Certificate of Irish Heritage abandoned after low uptake

Just 2,925 people splashed cash for paper proving Irish roots

Former minister for foreign affairs Eamon Gilmore presented a Certificate of Irish Heritage to Tom Cruise, whose Irish ancestry stretches back to the 12th century when the Cruise family settled in Ireland as Knights of Strongbow

Former minister for foreign affairs Eamon Gilmore presented a Certificate of Irish Heritage to Tom Cruise, whose Irish ancestry stretches back to the 12th century when the Cruise family settled in Ireland as Knights of Strongbow

 

Members of the diaspora will no longer be able to pay for proof of their connection to Ireland after the Government announced it is to stop selling Certificates of Irish Heritage.

The scheme, which emerged from an idea mooted at the Global Irish Forum at Farmleigh in 2009, grants certificates to descendants of Irish citizens who don’t qualify for Irish citizenship themselves, but are willing to stump up €40 for a piece of paper to prove their Irish roots, or €120 with a frame.

Announcing the end of the scheme on Monday, a statement issued by the department said uptake had been “considerably less than anticipated”.

Just 2,925 certificates have been purchased since the scheme began in September 2011, figures released to The Irish Times last week showed, with just 179 issued so far this year.

In addition to those sold to individuals, 298 certificates have also been presented by the Irish Government to well-known celebrities and world figures with Irish connections, including actor Tom Cruise, US president Barack Obama, former president Bill Clinton, and former Olympic athlete Sebastian Coe.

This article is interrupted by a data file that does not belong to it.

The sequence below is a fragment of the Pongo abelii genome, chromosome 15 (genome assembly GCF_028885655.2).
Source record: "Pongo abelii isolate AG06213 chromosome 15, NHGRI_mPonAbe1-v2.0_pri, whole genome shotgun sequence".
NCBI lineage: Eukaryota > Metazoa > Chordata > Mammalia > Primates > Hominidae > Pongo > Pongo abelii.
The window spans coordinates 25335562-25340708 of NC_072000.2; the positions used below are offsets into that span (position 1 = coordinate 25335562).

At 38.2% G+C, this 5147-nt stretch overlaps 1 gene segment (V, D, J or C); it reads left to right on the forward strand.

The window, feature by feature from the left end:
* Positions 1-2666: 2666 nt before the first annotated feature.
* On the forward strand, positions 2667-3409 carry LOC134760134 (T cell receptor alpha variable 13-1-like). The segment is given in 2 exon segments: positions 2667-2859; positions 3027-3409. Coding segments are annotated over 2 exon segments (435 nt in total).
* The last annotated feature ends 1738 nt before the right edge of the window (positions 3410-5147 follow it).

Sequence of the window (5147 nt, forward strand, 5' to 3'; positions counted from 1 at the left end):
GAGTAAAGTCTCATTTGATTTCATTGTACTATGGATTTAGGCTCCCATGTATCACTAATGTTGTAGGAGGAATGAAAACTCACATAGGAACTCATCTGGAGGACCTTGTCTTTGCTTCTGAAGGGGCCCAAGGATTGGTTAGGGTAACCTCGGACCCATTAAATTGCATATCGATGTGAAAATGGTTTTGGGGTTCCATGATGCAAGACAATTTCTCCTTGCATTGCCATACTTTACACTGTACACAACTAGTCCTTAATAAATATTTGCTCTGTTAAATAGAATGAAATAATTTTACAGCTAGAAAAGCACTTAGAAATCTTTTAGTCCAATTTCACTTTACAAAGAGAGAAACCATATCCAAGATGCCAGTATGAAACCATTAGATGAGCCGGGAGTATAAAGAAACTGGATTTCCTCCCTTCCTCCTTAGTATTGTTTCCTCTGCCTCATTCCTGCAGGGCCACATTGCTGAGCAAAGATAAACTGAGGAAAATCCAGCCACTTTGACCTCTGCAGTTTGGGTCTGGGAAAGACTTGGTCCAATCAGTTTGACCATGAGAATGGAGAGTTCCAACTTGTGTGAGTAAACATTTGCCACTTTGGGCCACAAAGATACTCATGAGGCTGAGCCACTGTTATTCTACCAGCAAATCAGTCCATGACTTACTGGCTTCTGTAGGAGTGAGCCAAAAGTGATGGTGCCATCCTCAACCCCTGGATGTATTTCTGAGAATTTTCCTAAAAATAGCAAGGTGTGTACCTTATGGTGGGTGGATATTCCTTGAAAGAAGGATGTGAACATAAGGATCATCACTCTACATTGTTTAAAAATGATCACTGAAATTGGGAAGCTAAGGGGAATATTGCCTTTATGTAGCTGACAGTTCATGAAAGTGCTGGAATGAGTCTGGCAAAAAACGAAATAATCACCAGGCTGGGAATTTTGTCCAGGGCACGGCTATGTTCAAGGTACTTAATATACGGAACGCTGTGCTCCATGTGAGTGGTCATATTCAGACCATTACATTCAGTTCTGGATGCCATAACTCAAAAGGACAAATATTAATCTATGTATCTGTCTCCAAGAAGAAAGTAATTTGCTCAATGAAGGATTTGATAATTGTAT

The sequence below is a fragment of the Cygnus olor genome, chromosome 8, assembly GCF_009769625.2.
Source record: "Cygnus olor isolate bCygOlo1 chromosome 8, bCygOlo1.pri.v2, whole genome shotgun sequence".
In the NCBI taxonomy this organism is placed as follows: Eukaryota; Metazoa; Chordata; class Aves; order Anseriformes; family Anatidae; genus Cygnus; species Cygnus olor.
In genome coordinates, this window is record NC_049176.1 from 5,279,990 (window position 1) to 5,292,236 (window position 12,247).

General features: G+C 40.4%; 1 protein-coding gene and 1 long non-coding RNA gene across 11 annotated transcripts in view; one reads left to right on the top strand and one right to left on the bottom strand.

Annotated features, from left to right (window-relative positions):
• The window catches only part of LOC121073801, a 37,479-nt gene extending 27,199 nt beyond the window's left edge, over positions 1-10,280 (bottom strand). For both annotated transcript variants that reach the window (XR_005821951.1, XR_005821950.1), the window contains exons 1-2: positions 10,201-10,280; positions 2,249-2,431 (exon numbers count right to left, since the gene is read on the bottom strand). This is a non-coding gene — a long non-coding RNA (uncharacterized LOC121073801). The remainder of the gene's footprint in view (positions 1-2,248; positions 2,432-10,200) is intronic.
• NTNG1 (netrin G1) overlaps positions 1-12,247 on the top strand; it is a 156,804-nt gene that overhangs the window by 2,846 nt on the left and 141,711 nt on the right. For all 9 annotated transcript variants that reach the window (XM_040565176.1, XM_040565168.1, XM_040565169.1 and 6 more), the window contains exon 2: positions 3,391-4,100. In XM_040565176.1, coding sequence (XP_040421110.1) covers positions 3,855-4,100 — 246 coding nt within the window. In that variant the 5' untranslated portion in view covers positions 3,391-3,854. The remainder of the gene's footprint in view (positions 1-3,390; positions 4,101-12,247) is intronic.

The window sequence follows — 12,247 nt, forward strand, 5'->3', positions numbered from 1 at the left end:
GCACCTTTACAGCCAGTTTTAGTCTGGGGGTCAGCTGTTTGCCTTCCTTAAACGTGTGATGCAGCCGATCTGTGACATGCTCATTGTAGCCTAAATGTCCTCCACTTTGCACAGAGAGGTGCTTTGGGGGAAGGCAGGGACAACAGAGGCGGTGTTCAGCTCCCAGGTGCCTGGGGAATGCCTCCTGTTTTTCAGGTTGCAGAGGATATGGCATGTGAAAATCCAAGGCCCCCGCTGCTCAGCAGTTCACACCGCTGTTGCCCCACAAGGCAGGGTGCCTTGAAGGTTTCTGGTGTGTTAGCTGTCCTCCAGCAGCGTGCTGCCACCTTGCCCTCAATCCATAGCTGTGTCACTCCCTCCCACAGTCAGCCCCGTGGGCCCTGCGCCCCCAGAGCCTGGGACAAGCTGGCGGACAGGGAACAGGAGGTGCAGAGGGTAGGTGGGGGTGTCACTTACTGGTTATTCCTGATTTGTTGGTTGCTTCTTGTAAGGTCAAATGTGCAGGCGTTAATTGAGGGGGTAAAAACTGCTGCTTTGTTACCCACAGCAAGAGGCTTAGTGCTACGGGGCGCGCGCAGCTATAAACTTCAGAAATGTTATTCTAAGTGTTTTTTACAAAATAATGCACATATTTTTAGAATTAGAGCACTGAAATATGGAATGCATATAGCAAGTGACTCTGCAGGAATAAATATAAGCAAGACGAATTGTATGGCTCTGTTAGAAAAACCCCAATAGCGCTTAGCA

Although the certificates will no longer be for sale after the end of this week, the Government will continue to present them to high-profile members of the Irish diaspora.

Genealogist Paul Gorry, who has been helping people trace their Irish ancestry for more than three decades, said the initiative was “doomed from the start”.

“[The Government] didn’t want to make it too difficult for people to apply, so the whole thing was dumbed down,” he said.

“Applicants only had to provide a document proving the person they said was their ancestor was Irish, without any evidence of a link between them, so the certificate was valueless. The people who would actually value something like this would be those who have spent a lot of time and effort tracing their ancestors, and have proof of all the links.”

The department said today that the certificate had been “a practical expression of the importance the Government attaches to recognising people of Irish descent and encouraging people to trace their roots”, and it “was never anticipated that the Certificate of Irish Heritage would provide significant revenue to the Government”.

Briefing documents prepared for Minister for the Diaspora Jimmy Deenihan last year showed that the scheme has funded itself due to the price charged for each certificate, but the Department of Foreign Affairs had spent approximately €3,000 up to May 2014 on websites and the cost of attending meetings with Fexco, the Kerry-based company which operates the scheme on behalf of the department.

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